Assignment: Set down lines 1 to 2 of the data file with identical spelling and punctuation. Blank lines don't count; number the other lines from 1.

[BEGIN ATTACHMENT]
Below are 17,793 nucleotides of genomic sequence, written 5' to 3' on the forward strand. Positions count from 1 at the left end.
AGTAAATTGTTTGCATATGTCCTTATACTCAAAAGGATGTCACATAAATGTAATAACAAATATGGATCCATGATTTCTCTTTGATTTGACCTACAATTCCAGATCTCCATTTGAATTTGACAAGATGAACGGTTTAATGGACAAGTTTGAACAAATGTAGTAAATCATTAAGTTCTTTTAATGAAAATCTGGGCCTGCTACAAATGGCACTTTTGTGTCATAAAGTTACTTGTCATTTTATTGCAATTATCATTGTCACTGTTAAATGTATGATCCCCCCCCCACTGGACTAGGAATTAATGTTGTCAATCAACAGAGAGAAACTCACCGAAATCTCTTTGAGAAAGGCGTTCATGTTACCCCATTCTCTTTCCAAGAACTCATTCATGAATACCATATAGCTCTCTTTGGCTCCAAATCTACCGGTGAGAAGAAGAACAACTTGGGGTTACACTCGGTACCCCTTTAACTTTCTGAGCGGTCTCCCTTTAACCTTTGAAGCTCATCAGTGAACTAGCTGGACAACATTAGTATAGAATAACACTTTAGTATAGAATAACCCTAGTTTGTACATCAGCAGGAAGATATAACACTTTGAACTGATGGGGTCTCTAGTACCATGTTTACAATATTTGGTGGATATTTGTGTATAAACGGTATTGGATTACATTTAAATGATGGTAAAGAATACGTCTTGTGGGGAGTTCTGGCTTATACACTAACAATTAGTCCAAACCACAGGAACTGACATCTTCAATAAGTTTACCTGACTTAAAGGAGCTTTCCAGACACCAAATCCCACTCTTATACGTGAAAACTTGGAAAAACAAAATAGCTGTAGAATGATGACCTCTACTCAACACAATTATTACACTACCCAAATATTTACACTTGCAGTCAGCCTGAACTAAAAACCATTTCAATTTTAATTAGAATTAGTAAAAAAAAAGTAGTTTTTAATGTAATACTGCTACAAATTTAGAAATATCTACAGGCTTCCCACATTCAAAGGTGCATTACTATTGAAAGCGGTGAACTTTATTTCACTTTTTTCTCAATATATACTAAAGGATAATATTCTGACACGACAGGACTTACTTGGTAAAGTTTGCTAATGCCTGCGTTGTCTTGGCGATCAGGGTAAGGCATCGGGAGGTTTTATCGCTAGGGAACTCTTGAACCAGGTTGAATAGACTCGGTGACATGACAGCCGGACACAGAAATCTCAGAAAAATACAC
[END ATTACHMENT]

Below are 17,793 nucleotides of genomic sequence, written 5' to 3' on the forward strand. Positions count from 1 at the left end.
AGTAAATTGTTTGCATATGTCCTTATACTCAAAAGGATGTCACATAAATGTAATAACAAATATGGATCCATGATTTCTCTTTGATTTGACCTACAATTCCAGATCTCCATTTGAATTTGACAAGATGAACGGTTTAATGGACAAGTTTGAACAAATGTAGTAAATCATTAAGTTCTTTTAATGAAAATCTGGGCCTGCTACAAATGGCACTTTTGTGTCATAAAGTTACTTGTCATTTTATTGCAATTATCATTGTCACTGTTAAATGTATGATCCCCCCCCCACTGGACTAGGAATTAATGTTGTCAATCAACAGAGAGAAACTCACCGAAATCTCTTTGAGAAAGGCGTTCATGTTACCCCATTCTCTTTCCAAGAACTCATTCATGAATACCATATAGCTCTCTTTGGCTCCAAATCTACCGGTGAGAAGAAGAACAACTTGGGGTTACACTCGGTACCCCTTTAACTTTCTGAGCGGTCTCCCTTTAACCTTTGAAGCTCATCAGTGAACTAGCTGGACAACATTAGTATAGAATAACACTTTAGTATAGAATAACCCTAGTTTGTACATCAGCAGGAAGATATAACACTTTGAACTGATGGGGTCTCTAGTACCATGTTTACAATATTTGGTGGATATTTGTGTATAAACGGTATTGGATTACATTTAAATGATGGTAAAGAATACGTCTTGTGGGGAGTTCTGGCTTATACACTAACAATTAGTCCAAACCACAGGAACTGACATCTTCAATAAGTTTACCTGACTTAAAGGAGCTTTCCAGACACCAAATCCCACTCTTATACGTGAAAACTTGGAAAAACAAAATAGCTGTAGAATGATGACCTCTACTCAACACAATTATTACACTACCCAAATATTTACACTTGCAGTCAGCCTGAACTAAAAACCATTTCAATTTTAATTAGAATTAGTAAAAAAAAAGTAGTTTTTAATGTAATACTGCTACAAATTTAGAAATATCTACAGGCTTCCCACATTCAAAGGTGCATTACTATTGAAAGCGGTGAACTTTATTTCACTTTTTTCTCAATATATACTAAAGGATAATATTCTGACACGACAGGACTTACTTGGTAAAGTTTGCTAATGCCTGCGTTGTCTTGGCGATCAGGGTAAGGCATCGGGAGGTTTTATCGCTAGGGAACTCTTGAACCAGGTTGAATAGACTCGGTGACATGACAGCCGGACACAGAAATCTCAGAAAAATACAC